in

Frosty CMS: Refactoring Code With Local Modules

Continuing our series on Frosty CMS, where we are building a blog CMS from scratch. Last time we worked on sanitizing our inputs, and today we are going to refactor our code using local modules. There is a good tutorial on local modules here:

https://www.tutorialsteacher.com/nodejs/nodejs-local-modules

But here is a basic quote from that article that explains what we are doing:

Local modules are modules created locally in your Node.js application. These modules include different functionalities of your application in separate files and folders. You can also package it and distribute it via NPM, so that Node.js community can use it. For example, if you need to connect to MongoDB and fetch data then you can create a module for it, which can be reused in your application.

tutorialsteacher.com

We will start by putting our Mongoose schemas and models into a new location. Right now we only have one schema (Blogs), but as we continue working with this application we will need schemas for users, comments, settings etc.

File Structure – Models Directory

First we create a new directory for our models, and we will be creating a new JS file for each schema inside this directory. Our first file is blogs.js.

Models Content

In these files we are going to place our schemas and models, so we move our Blogs schema from our app file into this new file:

// Mongoose Schema for Posts
var blogSchema = new mongoose.Schema({
    image: String,
    title: String,
    author: String,
    date: {type: Date, default: Date.now},
    short: String,
    content: String
});

// creating schema Model named Blog to be called later
// IE Blog.find() or Blog.create()
// Compiling the model is what allows us to run these Mongoose methods
const Blog = mongoose.model("Blog", blogSchema);

And we will immediately get a warning that mongoose is not defined. So we have to import mongoose into this file.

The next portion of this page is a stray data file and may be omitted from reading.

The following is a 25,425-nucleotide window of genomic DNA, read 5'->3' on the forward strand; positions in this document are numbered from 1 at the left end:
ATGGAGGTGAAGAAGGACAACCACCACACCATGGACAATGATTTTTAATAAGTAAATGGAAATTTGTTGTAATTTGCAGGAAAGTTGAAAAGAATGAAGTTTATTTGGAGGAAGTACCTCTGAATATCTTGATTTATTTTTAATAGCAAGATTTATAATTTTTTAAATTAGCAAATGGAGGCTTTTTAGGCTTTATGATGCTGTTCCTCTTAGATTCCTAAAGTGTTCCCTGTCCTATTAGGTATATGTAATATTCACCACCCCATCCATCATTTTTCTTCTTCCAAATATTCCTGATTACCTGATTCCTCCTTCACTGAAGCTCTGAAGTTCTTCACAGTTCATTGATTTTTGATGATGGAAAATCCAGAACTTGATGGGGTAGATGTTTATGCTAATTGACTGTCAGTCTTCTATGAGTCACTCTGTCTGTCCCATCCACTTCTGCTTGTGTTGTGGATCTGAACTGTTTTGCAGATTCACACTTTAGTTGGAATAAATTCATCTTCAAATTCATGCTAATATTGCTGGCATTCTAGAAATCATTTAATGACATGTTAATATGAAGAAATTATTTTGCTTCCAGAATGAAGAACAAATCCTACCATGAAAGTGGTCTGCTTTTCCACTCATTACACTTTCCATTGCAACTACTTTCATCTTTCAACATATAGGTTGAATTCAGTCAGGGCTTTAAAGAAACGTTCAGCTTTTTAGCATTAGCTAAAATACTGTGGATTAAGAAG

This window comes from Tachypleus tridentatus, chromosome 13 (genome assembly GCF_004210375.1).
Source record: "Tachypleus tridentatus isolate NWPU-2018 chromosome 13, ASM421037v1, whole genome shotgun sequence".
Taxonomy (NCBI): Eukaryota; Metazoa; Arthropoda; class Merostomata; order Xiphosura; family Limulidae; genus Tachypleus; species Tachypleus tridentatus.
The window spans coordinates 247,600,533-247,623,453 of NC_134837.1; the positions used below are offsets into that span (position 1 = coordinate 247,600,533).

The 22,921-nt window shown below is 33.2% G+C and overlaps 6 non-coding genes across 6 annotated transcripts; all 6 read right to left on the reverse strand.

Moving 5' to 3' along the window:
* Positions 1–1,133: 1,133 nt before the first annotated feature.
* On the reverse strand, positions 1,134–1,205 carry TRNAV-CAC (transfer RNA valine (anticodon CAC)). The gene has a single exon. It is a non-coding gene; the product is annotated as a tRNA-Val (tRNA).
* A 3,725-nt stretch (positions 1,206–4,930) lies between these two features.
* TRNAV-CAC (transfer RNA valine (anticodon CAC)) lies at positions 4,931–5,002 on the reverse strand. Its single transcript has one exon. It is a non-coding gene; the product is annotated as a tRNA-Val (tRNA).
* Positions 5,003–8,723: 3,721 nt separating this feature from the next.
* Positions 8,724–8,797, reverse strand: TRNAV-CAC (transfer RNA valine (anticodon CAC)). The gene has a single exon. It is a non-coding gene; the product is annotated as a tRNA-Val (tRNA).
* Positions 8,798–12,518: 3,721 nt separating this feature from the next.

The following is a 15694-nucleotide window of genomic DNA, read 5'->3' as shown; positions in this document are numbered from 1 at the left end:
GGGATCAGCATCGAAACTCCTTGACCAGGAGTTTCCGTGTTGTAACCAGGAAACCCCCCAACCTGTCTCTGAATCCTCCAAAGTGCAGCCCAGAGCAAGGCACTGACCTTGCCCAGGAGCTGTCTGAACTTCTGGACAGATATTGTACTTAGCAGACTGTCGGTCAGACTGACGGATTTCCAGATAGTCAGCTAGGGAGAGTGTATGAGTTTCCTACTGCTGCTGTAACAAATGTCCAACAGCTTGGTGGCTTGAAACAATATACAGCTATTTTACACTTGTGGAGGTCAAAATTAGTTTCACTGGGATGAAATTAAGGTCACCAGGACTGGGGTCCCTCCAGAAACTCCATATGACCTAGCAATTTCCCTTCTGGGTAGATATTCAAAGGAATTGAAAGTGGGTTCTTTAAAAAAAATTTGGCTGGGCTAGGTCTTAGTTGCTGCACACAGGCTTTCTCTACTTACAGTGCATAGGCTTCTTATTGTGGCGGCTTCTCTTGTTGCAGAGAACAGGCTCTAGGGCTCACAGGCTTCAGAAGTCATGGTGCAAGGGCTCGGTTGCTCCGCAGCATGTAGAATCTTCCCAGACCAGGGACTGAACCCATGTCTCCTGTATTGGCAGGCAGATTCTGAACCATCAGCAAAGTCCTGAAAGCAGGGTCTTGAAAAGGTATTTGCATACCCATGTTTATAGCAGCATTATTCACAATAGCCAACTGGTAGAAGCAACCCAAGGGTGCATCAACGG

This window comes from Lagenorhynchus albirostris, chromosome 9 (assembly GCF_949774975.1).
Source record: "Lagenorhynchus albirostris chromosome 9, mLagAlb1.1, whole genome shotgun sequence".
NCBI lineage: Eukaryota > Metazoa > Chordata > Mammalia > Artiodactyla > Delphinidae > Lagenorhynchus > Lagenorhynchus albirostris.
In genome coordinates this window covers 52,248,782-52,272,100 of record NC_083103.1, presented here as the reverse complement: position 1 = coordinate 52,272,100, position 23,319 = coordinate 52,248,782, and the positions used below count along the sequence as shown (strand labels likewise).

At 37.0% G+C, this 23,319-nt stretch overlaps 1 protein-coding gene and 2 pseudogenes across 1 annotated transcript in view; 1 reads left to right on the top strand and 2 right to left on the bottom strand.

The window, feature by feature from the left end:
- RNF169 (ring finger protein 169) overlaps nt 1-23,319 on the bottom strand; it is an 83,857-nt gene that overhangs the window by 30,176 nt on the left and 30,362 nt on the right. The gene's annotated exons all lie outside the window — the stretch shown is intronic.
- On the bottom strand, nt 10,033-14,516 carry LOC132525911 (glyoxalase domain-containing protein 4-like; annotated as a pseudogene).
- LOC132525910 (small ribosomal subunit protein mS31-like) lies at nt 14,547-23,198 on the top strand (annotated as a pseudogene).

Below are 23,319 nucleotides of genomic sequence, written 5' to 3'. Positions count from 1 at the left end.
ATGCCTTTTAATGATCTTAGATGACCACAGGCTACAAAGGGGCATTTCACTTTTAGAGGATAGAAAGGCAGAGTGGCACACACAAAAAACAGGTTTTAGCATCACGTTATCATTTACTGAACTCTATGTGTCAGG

const mongoose = require("mongoose");
// import method-override

module.exports

Lastly we need to tell express that we want to export our model as a module, so that it can be imported in other places. To do that we change the model from a constant to a module like so:

module.exports = mongoose.model("Blog", blogSchema);

And all that gives us the following:

const mongoose = require("mongoose");
// import method-override

// Mongoose Schema for Posts
var blogSchema = new mongoose.Schema({
    image: String,
    title: String,
    author: String,
    date: {type: Date, default: Date.now},
    short: String,
    content: String
});

// creating schema Model named Blog to be called later
// IE Blog.find() or Blog.create()
// Compiling the model is what allows us to run these Mongoose methods
module.exports = mongoose.model("Blog", blogSchema);

That’s it for our models>blogs.js file. Now we need to switch back to our primary application file and import our newly created module.

Importing The Module

First we add our module to the list of imported modules:

And that’s it, the model is now being imported into the application and our blogs are pulling correctly from the database. Note that the variable here needs to match the variable that we use in our routes when performing mongoose methods.

GitHub Repo

Dark Mode

frosty (this link opens in a new window) by ncoughlin (this link opens in a new window)

Frosty is a simple Javascript only blog CMS built with Node, Express and Mongo

Frosty CMS: Sanitizing Inputs 🧼

Frosty CMS Logo

Frosty CMS: Seeding the Database 🌱